Robotic stereotactic radiotherapy for liver oligometastases from colorectal cancer: a single-center experience

  • Marco Vernaleone
  • Pierluigi BonomoEmail author
  • Vanessa Di Cataldo
  • Calogero Saieva
  • Laura Masi
  • Isacco Desideri
  • Daniela Greto
  • Giulio Francolini
  • Carlotta Becherini
  • Lorenzo Livi



To report on the safety and clinical benefit of robotic stereotactic radiotherapy (SBRT) for liver oligometastatic colorectal cancer (CRC).


Robotic SBRT was applied to oligometastatic CRC patients, defined as having 1–4 liver metastases and absent or controlled extrahepatic disease. The intended prescription dose was 37.5 Gy in three fractions. Treatment efficacy was estimated by clinical benefit rate (CBR), progression-free survival (PFS) and overall survival (OS). Toxicity was graded according to CTC-AE scale, v. 4.03. Regression analysis was performed to search for the presence of any predictive factors.


Between 2012 and 2017, 38 patients (66 lesions) were irradiated. The median delivered biological effective maximum dose (maxBED10) was 142 Gy. At a median follow-up of 11.8 months (range 3.2–58.8), the 1- and 2-year OS were 67.3% and 44.1%, respectively. Actuarial LC rates for all patients at 6 and 12 months were 64.2% and 60.4%, respectively. Local or distant progression occurred in 28 (77.8%) patients, with a 1- and 2-year PFS of 19.3% and 12.2%, respectively. The CBR was 71.4%, with no significant association with maxBED10. At multivariate analysis, the presence of extrahepatic disease had a detrimental impact on PFS (HR 3.98, 95% CI 1.77–8.93; p < 0.001) and OS (HR 3.58, 95% CI 1.06–12.07; p < 0.04). No acute grade 3 gastrointestinal toxicity was observed.


Our analysis underlines the importance of patients’ selection to identify the oligometastatic scenario most likely to benefit from SBRT. Prospective studies are needed to further assess its role among locoregional treatment options for liver metastases from CRC.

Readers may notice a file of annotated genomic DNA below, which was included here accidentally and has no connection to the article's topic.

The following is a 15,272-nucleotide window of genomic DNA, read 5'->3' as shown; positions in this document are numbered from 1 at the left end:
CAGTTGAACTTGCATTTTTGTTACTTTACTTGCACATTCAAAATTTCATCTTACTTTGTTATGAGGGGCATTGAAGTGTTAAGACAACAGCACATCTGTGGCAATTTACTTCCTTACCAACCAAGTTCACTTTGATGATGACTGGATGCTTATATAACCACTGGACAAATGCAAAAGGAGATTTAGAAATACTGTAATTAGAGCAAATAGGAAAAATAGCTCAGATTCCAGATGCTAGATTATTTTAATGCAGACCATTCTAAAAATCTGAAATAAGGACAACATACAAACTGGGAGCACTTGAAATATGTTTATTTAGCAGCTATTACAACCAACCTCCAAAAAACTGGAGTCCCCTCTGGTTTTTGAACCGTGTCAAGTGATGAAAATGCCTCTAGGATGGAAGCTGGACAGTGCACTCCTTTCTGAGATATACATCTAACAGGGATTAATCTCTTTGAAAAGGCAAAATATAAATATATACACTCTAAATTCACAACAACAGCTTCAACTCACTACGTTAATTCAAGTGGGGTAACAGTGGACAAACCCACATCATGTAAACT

Liver metastases Stereotactic body radiotherapy Colorectal cancer Oligometastases 


Compliance with ethical standards

Conflict of interest

The authors declare that they have no conflict of interest.

Ethical standards

Informed consent was obtained from all individual participants included in the study. Ethical Committee approval was waived in view of the retrospective nature of our study.

Supplementary material

11547_2019_1042_MOESM1_ESM.docx (784 kb)
Supplementary material 1 (DOCX 784 kb)


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Copyright information

© Italian Society of Medical Radiology 2019

Authors and Affiliations

  • Marco Vernaleone
    • 1
  • Pierluigi Bonomo
    • 1
    Email author
  • Vanessa Di Cataldo
    • 2
  • Calogero Saieva
    • 3
  • Laura Masi
    • 2
  • Isacco Desideri
    • 1
  • Daniela Greto
    • 1
  • Giulio Francolini
    • 1
  • Carlotta Becherini
    • 1
  • Lorenzo Livi
    • 1
  1. 1.Radiation Oncology, Azienda Ospedaliero – Universitaria CareggiUniversity of FlorenceFlorenceItaly
  2. 2.Cyberknife Center, Istituto Fiorentino di Cura ed Assistenza (IFCA)University of FlorenceFlorenceItaly
  3. 3.Molecular and Nutritional Epidemiology UnitCancer Prevention and Research Institute (ISPO)FlorenceItaly

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